Let’s be clear - a Twitter that functions as an open platform charging folks for API usage and a services model is riskier than one which makes basic assumptions about consumer engagement and ad revenue. Raising the massive amount of capital at a high valuation had implications broader than just a large deposit into Twitter’s bank account. It fundamentally meant they had a model they were doubling down on, and that model was advertising.
I must break you
Finally got around to reading Dalton Caldwell’s letter to Mark Zuckerberg. If you are in the social software business you should too.
I can relate because I’ve been there - quite recently as a matter of fact. I won’t name names but it sounds like ‘sh*tter’.
Caldwell captures the essence of the challenge for developers like him, but also for the big social ‘platform’ providers.
Once you start down the slippery-slope of messing with developers and users, I don’t have any confidence you will stop.
I believe that future social platforms will behave more like infrastructure, and less like media companies. I believe that a number of smaller, interoperable social platforms with a clear, sustainable business models will usurp you. These future companies will be valued at a small fraction of what Facebook and Twitter currently are. I think that is OK. Platforms are judged by the value generated by their ecosystem, not by the value the platforms directly capture.
He’s absolutely correct, and if history isn’t exactly repeating itself, it’s at least rhyming.
I spent many years in and around the ecosystem of former platform juggernaut Microsoft (believe it or not, there was a time - not long ago - when Microsoft was not only a but the dominant force in technology. Yes, I’m that old…). When Microsoft was clubbing companies like IBM, DEC & Novell (again, I’m old) it was specifically because of the loyalty they had engendered from their developer ecosystem.
And when they started competing with that ecosystem in the mid-late ‘90’s, it was the beginning of the end (although my friend Ray Wang, among others, has been asserting that they are belatedly recognizing the errors of their ways).
For a more current example, take a look at the IOS vs. Android market - without 3rd-party developer support, it doesn’t matter how good your phone is.
The biggest challenge facing Facebook and Twitter right now is that, because of the pressure being placed on them by the financial community, their need to monetize - directly - prevents them from having the time or the ability to cultivate the 3rd-party-developer ecosystem they need to establish their social platforms as dominant.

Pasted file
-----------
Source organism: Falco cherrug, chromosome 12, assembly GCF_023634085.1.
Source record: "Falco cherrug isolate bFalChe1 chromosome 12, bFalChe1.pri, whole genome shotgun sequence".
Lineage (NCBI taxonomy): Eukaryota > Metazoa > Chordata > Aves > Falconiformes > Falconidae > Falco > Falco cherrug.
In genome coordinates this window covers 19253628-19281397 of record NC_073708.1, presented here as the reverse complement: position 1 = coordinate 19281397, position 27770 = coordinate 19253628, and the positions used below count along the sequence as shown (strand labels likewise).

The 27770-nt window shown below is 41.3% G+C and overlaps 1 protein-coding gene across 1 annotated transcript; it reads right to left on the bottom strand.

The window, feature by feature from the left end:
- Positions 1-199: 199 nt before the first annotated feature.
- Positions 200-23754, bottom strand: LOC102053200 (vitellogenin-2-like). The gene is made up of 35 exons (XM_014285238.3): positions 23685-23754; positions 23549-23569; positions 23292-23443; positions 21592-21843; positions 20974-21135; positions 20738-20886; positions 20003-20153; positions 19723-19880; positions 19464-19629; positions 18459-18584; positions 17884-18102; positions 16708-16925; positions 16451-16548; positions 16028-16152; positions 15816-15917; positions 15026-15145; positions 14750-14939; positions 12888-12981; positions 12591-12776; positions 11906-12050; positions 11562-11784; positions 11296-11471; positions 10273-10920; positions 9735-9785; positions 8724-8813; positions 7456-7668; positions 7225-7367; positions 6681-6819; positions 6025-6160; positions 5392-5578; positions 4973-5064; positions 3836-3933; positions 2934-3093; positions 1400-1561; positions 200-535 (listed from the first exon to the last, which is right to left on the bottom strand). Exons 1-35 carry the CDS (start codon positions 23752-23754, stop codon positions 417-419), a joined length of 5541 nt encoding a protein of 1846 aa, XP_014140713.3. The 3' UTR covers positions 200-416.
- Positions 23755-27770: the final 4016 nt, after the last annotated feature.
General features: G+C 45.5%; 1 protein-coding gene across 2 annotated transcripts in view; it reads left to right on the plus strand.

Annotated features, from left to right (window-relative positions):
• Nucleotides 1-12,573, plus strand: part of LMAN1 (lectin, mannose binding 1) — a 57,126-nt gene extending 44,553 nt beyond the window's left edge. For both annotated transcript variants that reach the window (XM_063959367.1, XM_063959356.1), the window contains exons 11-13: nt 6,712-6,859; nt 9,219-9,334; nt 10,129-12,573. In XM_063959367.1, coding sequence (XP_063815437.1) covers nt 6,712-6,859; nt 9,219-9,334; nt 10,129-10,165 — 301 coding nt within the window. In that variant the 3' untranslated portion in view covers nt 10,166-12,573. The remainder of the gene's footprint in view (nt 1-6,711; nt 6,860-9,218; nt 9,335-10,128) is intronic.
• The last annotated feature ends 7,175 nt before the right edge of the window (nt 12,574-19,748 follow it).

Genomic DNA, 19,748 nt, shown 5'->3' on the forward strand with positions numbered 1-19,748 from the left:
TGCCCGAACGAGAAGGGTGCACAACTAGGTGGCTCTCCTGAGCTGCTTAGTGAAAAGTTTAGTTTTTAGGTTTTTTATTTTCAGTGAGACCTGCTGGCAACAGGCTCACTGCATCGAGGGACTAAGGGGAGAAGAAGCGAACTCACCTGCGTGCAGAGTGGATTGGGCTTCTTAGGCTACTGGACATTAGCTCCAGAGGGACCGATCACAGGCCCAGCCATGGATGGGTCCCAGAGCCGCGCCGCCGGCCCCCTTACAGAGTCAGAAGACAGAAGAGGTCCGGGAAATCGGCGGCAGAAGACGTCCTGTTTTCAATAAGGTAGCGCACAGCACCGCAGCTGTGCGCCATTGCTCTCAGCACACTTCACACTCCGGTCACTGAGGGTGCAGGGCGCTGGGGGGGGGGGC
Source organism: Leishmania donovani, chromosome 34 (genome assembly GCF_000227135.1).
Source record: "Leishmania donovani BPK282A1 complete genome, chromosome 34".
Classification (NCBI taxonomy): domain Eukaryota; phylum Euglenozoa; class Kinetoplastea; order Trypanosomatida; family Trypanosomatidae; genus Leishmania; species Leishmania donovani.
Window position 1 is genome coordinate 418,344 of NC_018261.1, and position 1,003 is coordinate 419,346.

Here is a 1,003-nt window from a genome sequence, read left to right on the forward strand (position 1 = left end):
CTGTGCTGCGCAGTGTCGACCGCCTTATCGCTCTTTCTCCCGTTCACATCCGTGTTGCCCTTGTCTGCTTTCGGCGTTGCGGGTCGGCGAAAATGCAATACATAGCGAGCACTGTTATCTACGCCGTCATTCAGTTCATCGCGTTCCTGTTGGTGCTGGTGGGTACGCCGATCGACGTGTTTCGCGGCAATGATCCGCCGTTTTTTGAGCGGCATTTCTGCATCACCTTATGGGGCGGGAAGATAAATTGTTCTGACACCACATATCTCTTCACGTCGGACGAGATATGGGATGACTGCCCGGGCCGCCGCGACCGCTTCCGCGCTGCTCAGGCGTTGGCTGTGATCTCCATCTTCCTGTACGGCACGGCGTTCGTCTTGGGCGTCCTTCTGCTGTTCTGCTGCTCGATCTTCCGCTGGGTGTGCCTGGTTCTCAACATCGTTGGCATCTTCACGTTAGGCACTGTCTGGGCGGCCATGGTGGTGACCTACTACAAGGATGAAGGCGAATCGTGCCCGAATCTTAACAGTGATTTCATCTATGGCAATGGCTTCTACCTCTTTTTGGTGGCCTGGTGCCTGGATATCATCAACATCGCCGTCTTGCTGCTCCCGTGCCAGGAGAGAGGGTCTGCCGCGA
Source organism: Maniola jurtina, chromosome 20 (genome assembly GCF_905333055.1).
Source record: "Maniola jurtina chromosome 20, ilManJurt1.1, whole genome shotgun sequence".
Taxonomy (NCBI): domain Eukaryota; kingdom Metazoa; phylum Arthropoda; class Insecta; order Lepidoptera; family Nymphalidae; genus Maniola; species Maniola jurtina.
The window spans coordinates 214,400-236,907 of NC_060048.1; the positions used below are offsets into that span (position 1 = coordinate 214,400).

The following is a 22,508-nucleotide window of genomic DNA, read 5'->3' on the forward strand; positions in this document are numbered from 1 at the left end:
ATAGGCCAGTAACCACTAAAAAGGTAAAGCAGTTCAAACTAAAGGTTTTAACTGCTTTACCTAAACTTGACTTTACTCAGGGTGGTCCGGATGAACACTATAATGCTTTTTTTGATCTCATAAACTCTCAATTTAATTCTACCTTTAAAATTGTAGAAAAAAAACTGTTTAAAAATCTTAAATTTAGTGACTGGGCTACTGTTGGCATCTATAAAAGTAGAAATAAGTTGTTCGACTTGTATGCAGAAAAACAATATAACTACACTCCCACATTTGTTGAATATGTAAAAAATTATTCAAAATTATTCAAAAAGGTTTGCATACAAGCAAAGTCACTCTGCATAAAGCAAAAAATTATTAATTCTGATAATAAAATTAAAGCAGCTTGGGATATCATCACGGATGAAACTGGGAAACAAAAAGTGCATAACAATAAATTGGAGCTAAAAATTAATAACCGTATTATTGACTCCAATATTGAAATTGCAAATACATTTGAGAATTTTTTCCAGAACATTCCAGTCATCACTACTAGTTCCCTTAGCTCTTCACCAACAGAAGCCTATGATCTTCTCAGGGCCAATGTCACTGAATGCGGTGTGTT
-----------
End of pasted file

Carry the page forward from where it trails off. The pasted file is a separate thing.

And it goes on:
In many ways, it’s nice to be Zuck - but I’m not sure I’d want to be him right now. Even if he wants to be a good guy and cultivate Dalton and others, he can’t.
Whose hands does this play into right now? My money’s on Google.
Twitter vs. Facebook - Simplicity vs. Complexity
I love the direction that Twitter is going in, which is diametrically-opposed to what Facebook is doing. I expressed my thoughts on the latter on Focus.com yesterday.
Obviously, what network we use for what communication depends on a number of factors, but Twitter’s simplicity, while sometimes limiting, still seems to draw me there much more frequently these days.
‘Timeline’ does just the opposite…
Facebook is adding more features that could complicate things for the users it already has, while Twitter is focusing on making it simpler to use for “everyone”.
Terms to NOT use if you want to be followed
Generally speaking, I try to be pretty open in terms of who I follow back on Twitter - it’s a great platform for discovering new conversations and ideas, and I enjoy having the opportunity to engage with new people.
Real people, that is.
But there are a few terms that, if they’re in your profile, make you a no-follow. If you’re a real person - and you want real engagement - suggest you keep them out of your profile. Maybe that’s just me, but here are some of mine…
- Penny stocks
- Trump Network
- Let’s connect on LinkedIn and Facebook too! (uh, who are you again?)
- Real Estate - not normally objectionable by itself, but what’s with all the realtor follows on Twitter?
Nobody remembers who the first CEO of radio or TV was.
Let’s remember one of the cardinal rules of social media. Out of 100 people, 1% will create the content, 10% will curate the content, and the other 90% will simply consume it.